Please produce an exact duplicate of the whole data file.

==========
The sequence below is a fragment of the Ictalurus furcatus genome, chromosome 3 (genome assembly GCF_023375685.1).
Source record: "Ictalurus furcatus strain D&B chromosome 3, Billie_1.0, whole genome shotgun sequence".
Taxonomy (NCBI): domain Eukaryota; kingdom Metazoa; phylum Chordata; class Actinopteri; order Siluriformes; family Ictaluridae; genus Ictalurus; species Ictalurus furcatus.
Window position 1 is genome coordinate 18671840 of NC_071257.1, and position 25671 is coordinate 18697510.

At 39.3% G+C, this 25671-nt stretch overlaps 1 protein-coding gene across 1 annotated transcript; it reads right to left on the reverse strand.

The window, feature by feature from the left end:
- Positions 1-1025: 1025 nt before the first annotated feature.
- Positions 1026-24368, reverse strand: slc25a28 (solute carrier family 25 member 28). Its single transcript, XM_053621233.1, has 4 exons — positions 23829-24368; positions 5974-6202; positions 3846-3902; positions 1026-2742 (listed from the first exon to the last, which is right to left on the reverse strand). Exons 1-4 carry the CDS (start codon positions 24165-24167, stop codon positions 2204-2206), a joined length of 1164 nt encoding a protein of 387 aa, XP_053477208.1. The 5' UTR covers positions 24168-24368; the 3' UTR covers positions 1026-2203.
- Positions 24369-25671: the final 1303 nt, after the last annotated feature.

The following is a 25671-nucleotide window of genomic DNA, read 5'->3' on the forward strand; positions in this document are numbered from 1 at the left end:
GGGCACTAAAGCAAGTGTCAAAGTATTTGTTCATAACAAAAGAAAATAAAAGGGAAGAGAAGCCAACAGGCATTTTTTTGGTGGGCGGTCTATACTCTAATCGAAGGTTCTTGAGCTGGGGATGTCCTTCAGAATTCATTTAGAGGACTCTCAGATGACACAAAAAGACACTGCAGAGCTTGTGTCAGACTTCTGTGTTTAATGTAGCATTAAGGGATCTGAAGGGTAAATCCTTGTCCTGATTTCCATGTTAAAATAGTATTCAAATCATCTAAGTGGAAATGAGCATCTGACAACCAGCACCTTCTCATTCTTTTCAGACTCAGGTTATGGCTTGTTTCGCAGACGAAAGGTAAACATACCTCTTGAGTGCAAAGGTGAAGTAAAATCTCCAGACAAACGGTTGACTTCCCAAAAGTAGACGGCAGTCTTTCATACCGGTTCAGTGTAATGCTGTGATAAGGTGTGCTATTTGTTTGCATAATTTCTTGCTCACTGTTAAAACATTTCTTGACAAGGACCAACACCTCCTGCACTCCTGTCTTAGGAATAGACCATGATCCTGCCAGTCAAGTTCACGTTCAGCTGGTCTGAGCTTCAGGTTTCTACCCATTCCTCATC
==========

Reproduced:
The sequence below is a fragment of the Ictalurus furcatus genome, chromosome 3 (genome assembly GCF_023375685.1).
Source record: "Ictalurus furcatus strain D&B chromosome 3, Billie_1.0, whole genome shotgun sequence".
Taxonomy (NCBI): domain Eukaryota; kingdom Metazoa; phylum Chordata; class Actinopteri; order Siluriformes; family Ictaluridae; genus Ictalurus; species Ictalurus furcatus.
Window position 1 is genome coordinate 18671840 of NC_071257.1, and position 25671 is coordinate 18697510.

At 39.3% G+C, this 25671-nt stretch overlaps 1 protein-coding gene across 1 annotated transcript; it reads right to left on the reverse strand.

The window, feature by feature from the left end:
- Positions 1-1025: 1025 nt before the first annotated feature.
- Positions 1026-24368, reverse strand: slc25a28 (solute carrier family 25 member 28). Its single transcript, XM_053621233.1, has 4 exons — positions 23829-24368; positions 5974-6202; positions 3846-3902; positions 1026-2742 (listed from the first exon to the last, which is right to left on the reverse strand). Exons 1-4 carry the CDS (start codon positions 24165-24167, stop codon positions 2204-2206), a joined length of 1164 nt encoding a protein of 387 aa, XP_053477208.1. The 5' UTR covers positions 24168-24368; the 3' UTR covers positions 1026-2203.
- Positions 24369-25671: the final 1303 nt, after the last annotated feature.

The following is a 25671-nucleotide window of genomic DNA, read 5'->3' on the forward strand; positions in this document are numbered from 1 at the left end:
GGGCACTAAAGCAAGTGTCAAAGTATTTGTTCATAACAAAAGAAAATAAAAGGGAAGAGAAGCCAACAGGCATTTTTTTGGTGGGCGGTCTATACTCTAATCGAAGGTTCTTGAGCTGGGGATGTCCTTCAGAATTCATTTAGAGGACTCTCAGATGACACAAAAAGACACTGCAGAGCTTGTGTCAGACTTCTGTGTTTAATGTAGCATTAAGGGATCTGAAGGGTAAATCCTTGTCCTGATTTCCATGTTAAAATAGTATTCAAATCATCTAAGTGGAAATGAGCATCTGACAACCAGCACCTTCTCATTCTTTTCAGACTCAGGTTATGGCTTGTTTCGCAGACGAAAGGTAAACATACCTCTTGAGTGCAAAGGTGAAGTAAAATCTCCAGACAAACGGTTGACTTCCCAAAAGTAGACGGCAGTCTTTCATACCGGTTCAGTGTAATGCTGTGATAAGGTGTGCTATTTGTTTGCATAATTTCTTGCTCACTGTTAAAACATTTCTTGACAAGGACCAACACCTCCTGCACTCCTGTCTTAGGAATAGACCATGATCCTGCCAGTCAAGTTCACGTTCAGCTGGTCTGAGCTTCAGGTTTCTACCCATTCCTCATC